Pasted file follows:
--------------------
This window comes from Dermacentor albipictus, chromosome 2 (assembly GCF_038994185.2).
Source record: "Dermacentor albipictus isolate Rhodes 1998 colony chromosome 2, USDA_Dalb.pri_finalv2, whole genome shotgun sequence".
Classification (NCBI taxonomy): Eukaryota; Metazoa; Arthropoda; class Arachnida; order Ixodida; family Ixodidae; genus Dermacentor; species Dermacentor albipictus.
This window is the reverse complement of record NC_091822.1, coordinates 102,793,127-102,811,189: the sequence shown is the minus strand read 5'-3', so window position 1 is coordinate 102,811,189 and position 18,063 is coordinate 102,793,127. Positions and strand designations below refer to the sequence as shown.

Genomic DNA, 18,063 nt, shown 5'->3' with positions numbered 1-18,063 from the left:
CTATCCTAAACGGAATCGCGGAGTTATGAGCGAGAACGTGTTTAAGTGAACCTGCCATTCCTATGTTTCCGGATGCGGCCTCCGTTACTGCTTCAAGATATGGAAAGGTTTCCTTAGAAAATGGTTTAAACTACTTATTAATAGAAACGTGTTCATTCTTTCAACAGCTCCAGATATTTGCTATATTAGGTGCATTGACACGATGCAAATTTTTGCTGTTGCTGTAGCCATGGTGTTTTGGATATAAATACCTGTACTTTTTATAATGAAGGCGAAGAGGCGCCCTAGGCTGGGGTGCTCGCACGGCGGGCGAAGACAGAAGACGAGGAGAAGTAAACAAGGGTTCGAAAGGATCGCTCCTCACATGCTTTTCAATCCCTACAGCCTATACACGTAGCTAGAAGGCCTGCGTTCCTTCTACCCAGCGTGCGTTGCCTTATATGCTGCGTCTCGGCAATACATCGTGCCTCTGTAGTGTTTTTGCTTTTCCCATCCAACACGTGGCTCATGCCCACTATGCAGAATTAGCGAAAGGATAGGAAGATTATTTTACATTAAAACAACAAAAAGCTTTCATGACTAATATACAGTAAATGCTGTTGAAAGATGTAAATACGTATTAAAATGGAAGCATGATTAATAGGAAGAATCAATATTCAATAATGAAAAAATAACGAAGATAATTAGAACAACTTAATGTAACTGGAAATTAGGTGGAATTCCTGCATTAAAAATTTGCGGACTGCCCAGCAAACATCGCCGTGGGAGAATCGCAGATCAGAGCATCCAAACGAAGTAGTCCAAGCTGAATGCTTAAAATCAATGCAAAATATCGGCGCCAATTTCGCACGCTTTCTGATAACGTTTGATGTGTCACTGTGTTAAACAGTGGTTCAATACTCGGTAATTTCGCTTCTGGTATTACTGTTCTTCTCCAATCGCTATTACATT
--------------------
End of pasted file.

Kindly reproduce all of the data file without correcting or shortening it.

This window comes from Dermacentor albipictus, chromosome 2 (assembly GCF_038994185.2).
Source record: "Dermacentor albipictus isolate Rhodes 1998 colony chromosome 2, USDA_Dalb.pri_finalv2, whole genome shotgun sequence".
Classification (NCBI taxonomy): Eukaryota; Metazoa; Arthropoda; class Arachnida; order Ixodida; family Ixodidae; genus Dermacentor; species Dermacentor albipictus.
This window is the reverse complement of record NC_091822.1, coordinates 102,793,127-102,811,189: the sequence shown is the minus strand read 5'-3', so window position 1 is coordinate 102,811,189 and position 18,063 is coordinate 102,793,127. Positions and strand designations below refer to the sequence as shown.

Genomic DNA, 18,063 nt, shown 5'->3' with positions numbered 1-18,063 from the left:
CTATCCTAAACGGAATCGCGGAGTTATGAGCGAGAACGTGTTTAAGTGAACCTGCCATTCCTATGTTTCCGGATGCGGCCTCCGTTACTGCTTCAAGATATGGAAAGGTTTCCTTAGAAAATGGTTTAAACTACTTATTAATAGAAACGTGTTCATTCTTTCAACAGCTCCAGATATTTGCTATATTAGGTGCATTGACACGATGCAAATTTTTGCTGTTGCTGTAGCCATGGTGTTTTGGATATAAATACCTGTACTTTTTATAATGAAGGCGAAGAGGCGCCCTAGGCTGGGGTGCTCGCACGGCGGGCGAAGACAGAAGACGAGGAGAAGTAAACAAGGGTTCGAAAGGATCGCTCCTCACATGCTTTTCAATCCCTACAGCCTATACACGTAGCTAGAAGGCCTGCGTTCCTTCTACCCAGCGTGCGTTGCCTTATATGCTGCGTCTCGGCAATACATCGTGCCTCTGTAGTGTTTTTGCTTTTCCCATCCAACACGTGGCTCATGCCCACTATGCAGAATTAGCGAAAGGATAGGAAGATTATTTTACATTAAAACAACAAAAAGCTTTCATGACTAATATACAGTAAATGCTGTTGAAAGATGTAAATACGTATTAAAATGGAAGCATGATTAATAGGAAGAATCAATATTCAATAATGAAAAAATAACGAAGATAATTAGAACAACTTAATGTAACTGGAAATTAGGTGGAATTCCTGCATTAAAAATTTGCGGACTGCCCAGCAAACATCGCCGTGGGAGAATCGCAGATCAGAGCATCCAAACGAAGTAGTCCAAGCTGAATGCTTAAAATCAATGCAAAATATCGGCGCCAATTTCGCACGCTTTCTGATAACGTTTGATGTGTCACTGTGTTAAACAGTGGTTCAATACTCGGTAATTTCGCTTCTGGTATTACTGTTCTTCTCCAATCGCTATTACATT